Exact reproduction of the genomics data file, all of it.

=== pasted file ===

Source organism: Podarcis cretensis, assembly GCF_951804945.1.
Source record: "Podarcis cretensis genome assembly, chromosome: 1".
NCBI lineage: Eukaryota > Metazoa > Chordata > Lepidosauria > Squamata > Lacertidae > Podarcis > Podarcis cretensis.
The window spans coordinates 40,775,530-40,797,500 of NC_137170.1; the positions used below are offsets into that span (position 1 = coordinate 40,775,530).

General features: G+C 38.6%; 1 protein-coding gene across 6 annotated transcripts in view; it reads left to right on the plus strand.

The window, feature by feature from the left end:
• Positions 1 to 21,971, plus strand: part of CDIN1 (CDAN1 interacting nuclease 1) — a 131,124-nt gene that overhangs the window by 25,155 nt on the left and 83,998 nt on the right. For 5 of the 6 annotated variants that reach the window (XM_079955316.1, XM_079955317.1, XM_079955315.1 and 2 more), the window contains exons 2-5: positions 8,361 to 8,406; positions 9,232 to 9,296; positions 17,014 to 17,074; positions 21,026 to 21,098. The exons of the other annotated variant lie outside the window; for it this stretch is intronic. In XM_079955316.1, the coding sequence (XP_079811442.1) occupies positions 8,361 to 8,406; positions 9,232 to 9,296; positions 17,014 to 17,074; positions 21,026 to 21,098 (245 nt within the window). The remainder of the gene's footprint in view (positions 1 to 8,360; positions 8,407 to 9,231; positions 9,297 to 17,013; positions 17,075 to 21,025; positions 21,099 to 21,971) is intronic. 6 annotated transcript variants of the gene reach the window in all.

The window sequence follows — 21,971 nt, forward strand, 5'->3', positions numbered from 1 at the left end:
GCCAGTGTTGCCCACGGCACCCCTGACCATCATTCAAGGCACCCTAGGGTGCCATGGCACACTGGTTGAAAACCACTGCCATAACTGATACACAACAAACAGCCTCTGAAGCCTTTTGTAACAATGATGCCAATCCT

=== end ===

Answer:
Source organism: Podarcis cretensis, assembly GCF_951804945.1.
Source record: "Podarcis cretensis genome assembly, chromosome: 1".
NCBI lineage: Eukaryota > Metazoa > Chordata > Lepidosauria > Squamata > Lacertidae > Podarcis > Podarcis cretensis.
The window spans coordinates 40,775,530-40,797,500 of NC_137170.1; the positions used below are offsets into that span (position 1 = coordinate 40,775,530).

General features: G+C 38.6%; 1 protein-coding gene across 6 annotated transcripts in view; it reads left to right on the plus strand.

The window, feature by feature from the left end:
• Positions 1 to 21,971, plus strand: part of CDIN1 (CDAN1 interacting nuclease 1) — a 131,124-nt gene that overhangs the window by 25,155 nt on the left and 83,998 nt on the right. For 5 of the 6 annotated variants that reach the window (XM_079955316.1, XM_079955317.1, XM_079955315.1 and 2 more), the window contains exons 2-5: positions 8,361 to 8,406; positions 9,232 to 9,296; positions 17,014 to 17,074; positions 21,026 to 21,098. The exons of the other annotated variant lie outside the window; for it this stretch is intronic. In XM_079955316.1, the coding sequence (XP_079811442.1) occupies positions 8,361 to 8,406; positions 9,232 to 9,296; positions 17,014 to 17,074; positions 21,026 to 21,098 (245 nt within the window). The remainder of the gene's footprint in view (positions 1 to 8,360; positions 8,407 to 9,231; positions 9,297 to 17,013; positions 17,075 to 21,025; positions 21,099 to 21,971) is intronic. 6 annotated transcript variants of the gene reach the window in all.

The window sequence follows — 21,971 nt, forward strand, 5'->3', positions numbered from 1 at the left end:
GCCAGTGTTGCCCACGGCACCCCTGACCATCATTCAAGGCACCCTAGGGTGCCATGGCACACTGGTTGAAAACCACTGCCATAACTGATACACAACAAACAGCCTCTGAAGCCTTTTGTAACAATGATGCCAATCCT